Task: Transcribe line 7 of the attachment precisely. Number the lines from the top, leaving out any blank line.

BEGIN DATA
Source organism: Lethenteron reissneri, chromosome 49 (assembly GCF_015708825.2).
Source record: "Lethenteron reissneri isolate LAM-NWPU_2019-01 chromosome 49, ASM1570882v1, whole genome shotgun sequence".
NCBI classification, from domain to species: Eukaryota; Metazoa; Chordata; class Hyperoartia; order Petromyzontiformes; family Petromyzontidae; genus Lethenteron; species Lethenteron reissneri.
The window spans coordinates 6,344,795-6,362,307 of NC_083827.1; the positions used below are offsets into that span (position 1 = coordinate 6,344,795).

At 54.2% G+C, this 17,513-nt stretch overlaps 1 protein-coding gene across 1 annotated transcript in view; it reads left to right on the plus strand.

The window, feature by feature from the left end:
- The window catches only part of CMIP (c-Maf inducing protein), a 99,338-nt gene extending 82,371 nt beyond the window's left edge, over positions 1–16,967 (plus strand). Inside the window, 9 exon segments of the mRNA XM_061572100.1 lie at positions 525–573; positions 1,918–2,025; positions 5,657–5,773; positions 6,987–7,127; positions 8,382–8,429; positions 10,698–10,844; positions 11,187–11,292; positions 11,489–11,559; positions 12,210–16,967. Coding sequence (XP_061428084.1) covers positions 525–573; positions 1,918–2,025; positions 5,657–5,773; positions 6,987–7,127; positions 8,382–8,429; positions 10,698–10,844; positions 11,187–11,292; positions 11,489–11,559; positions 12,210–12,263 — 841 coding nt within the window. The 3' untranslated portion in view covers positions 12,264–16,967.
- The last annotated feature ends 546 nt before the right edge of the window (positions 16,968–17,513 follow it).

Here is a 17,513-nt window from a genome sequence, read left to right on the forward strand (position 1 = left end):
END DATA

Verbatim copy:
- The window catches only part of CMIP (c-Maf inducing protein), a 99,338-nt gene extending 82,371 nt beyond the window's left edge, over positions 1–16,967 (plus strand). Inside the window, 9 exon segments of the mRNA XM_061572100.1 lie at positions 525–573; positions 1,918–2,025; positions 5,657–5,773; positions 6,987–7,127; positions 8,382–8,429; positions 10,698–10,844; positions 11,187–11,292; positions 11,489–11,559; positions 12,210–16,967. Coding sequence (XP_061428084.1) covers positions 525–573; positions 1,918–2,025; positions 5,657–5,773; positions 6,987–7,127; positions 8,382–8,429; positions 10,698–10,844; positions 11,187–11,292; positions 11,489–11,559; positions 12,210–12,263 — 841 coding nt within the window. The 3' untranslated portion in view covers positions 12,264–16,967.